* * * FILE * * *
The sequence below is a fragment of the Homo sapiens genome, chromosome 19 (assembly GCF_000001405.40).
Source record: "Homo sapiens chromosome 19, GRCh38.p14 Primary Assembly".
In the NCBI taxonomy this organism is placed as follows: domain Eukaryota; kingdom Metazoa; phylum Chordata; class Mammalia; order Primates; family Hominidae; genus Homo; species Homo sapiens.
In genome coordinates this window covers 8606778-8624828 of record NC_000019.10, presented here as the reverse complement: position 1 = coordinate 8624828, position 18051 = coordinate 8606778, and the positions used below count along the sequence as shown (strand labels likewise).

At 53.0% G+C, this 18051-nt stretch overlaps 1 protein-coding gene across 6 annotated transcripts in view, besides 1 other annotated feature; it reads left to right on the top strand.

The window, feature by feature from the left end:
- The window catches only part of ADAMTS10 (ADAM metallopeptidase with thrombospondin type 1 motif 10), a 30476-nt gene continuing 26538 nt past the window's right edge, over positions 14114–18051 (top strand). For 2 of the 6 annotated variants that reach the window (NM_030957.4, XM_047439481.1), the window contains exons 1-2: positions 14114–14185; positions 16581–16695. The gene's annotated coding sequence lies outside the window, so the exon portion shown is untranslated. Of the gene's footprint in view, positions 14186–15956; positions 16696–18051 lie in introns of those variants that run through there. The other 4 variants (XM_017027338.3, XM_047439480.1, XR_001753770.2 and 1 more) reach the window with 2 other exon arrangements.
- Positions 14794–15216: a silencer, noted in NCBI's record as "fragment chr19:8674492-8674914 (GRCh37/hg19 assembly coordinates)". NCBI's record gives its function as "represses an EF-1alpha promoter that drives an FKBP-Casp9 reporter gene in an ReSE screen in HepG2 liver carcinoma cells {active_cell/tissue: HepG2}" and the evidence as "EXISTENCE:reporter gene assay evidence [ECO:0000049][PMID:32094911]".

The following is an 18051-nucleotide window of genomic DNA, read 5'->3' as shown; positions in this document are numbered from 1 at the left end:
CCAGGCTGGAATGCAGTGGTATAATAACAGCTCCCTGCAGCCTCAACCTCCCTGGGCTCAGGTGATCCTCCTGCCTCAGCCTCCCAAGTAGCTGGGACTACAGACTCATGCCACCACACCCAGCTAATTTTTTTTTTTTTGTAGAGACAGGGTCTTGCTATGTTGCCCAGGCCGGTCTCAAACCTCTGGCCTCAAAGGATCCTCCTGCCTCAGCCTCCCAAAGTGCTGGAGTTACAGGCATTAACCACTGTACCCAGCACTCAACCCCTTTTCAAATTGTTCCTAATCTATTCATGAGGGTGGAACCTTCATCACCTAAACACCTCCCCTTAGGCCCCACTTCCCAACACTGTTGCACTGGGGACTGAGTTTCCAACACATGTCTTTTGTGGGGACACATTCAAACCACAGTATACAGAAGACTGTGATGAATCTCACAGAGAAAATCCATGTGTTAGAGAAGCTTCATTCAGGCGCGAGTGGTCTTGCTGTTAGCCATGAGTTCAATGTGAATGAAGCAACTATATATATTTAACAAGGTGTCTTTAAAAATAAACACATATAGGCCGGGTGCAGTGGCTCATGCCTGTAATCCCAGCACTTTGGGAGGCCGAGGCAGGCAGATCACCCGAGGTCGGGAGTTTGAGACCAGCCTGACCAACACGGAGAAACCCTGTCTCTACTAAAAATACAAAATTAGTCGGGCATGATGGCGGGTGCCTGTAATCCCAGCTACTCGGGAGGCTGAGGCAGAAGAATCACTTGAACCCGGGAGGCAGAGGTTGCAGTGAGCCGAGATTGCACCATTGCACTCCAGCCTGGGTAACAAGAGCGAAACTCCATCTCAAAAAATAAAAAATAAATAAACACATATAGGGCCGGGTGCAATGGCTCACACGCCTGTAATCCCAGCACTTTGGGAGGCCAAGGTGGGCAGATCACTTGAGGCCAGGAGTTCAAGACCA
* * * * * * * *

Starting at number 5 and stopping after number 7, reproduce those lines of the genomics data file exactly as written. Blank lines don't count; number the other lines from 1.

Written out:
At 53.0% G+C, this 18051-nt stretch overlaps 1 protein-coding gene across 6 annotated transcripts in view, besides 1 other annotated feature; it reads left to right on the top strand.

The window, feature by feature from the left end:
- The window catches only part of ADAMTS10 (ADAM metallopeptidase with thrombospondin type 1 motif 10), a 30476-nt gene continuing 26538 nt past the window's right edge, over positions 14114–18051 (top strand). For 2 of the 6 annotated variants that reach the window (NM_030957.4, XM_047439481.1), the window contains exons 1-2: positions 14114–14185; positions 16581–16695. The gene's annotated coding sequence lies outside the window, so the exon portion shown is untranslated. Of the gene's footprint in view, positions 14186–15956; positions 16696–18051 lie in introns of those variants that run through there. The other 4 variants (XM_017027338.3, XM_047439480.1, XR_001753770.2 and 1 more) reach the window with 2 other exon arrangements.